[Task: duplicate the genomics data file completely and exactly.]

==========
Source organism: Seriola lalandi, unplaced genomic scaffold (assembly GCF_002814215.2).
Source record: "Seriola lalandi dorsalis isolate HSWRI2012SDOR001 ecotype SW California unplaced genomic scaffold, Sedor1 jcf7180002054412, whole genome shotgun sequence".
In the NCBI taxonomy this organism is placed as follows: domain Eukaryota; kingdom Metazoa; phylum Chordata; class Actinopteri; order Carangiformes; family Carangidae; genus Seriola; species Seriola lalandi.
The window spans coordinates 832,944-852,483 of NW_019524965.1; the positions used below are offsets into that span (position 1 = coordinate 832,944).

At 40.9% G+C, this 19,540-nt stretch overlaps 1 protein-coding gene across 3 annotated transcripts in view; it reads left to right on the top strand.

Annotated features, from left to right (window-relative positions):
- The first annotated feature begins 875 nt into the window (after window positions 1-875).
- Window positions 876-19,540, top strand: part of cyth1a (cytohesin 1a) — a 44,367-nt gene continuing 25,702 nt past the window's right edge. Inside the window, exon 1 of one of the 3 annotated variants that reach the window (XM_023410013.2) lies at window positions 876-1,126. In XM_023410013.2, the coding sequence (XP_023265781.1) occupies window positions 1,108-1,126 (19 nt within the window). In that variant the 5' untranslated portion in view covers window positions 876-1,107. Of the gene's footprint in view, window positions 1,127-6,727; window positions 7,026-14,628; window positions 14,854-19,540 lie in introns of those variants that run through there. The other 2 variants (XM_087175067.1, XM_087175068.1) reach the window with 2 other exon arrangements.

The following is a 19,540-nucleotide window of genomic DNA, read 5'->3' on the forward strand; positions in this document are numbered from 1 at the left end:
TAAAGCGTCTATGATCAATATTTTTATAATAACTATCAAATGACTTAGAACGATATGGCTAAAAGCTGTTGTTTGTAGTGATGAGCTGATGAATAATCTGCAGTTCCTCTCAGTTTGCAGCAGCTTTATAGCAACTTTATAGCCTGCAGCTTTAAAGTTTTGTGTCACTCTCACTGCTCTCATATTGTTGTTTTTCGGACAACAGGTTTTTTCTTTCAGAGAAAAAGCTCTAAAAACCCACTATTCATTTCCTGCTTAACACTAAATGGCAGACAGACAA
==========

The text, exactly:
Source organism: Seriola lalandi, unplaced genomic scaffold (assembly GCF_002814215.2).
Source record: "Seriola lalandi dorsalis isolate HSWRI2012SDOR001 ecotype SW California unplaced genomic scaffold, Sedor1 jcf7180002054412, whole genome shotgun sequence".
In the NCBI taxonomy this organism is placed as follows: domain Eukaryota; kingdom Metazoa; phylum Chordata; class Actinopteri; order Carangiformes; family Carangidae; genus Seriola; species Seriola lalandi.
The window spans coordinates 832,944-852,483 of NW_019524965.1; the positions used below are offsets into that span (position 1 = coordinate 832,944).

At 40.9% G+C, this 19,540-nt stretch overlaps 1 protein-coding gene across 3 annotated transcripts in view; it reads left to right on the top strand.

Annotated features, from left to right (window-relative positions):
- The first annotated feature begins 875 nt into the window (after window positions 1-875).
- Window positions 876-19,540, top strand: part of cyth1a (cytohesin 1a) — a 44,367-nt gene continuing 25,702 nt past the window's right edge. Inside the window, exon 1 of one of the 3 annotated variants that reach the window (XM_023410013.2) lies at window positions 876-1,126. In XM_023410013.2, the coding sequence (XP_023265781.1) occupies window positions 1,108-1,126 (19 nt within the window). In that variant the 5' untranslated portion in view covers window positions 876-1,107. Of the gene's footprint in view, window positions 1,127-6,727; window positions 7,026-14,628; window positions 14,854-19,540 lie in introns of those variants that run through there. The other 2 variants (XM_087175067.1, XM_087175068.1) reach the window with 2 other exon arrangements.

The following is a 19,540-nucleotide window of genomic DNA, read 5'->3' on the forward strand; positions in this document are numbered from 1 at the left end:
TAAAGCGTCTATGATCAATATTTTTATAATAACTATCAAATGACTTAGAACGATATGGCTAAAAGCTGTTGTTTGTAGTGATGAGCTGATGAATAATCTGCAGTTCCTCTCAGTTTGCAGCAGCTTTATAGCAACTTTATAGCCTGCAGCTTTAAAGTTTTGTGTCACTCTCACTGCTCTCATATTGTTGTTTTTCGGACAACAGGTTTTTTCTTTCAGAGAAAAAGCTCTAAAAACCCACTATTCATTTCCTGCTTAACACTAAATGGCAGACAGACAA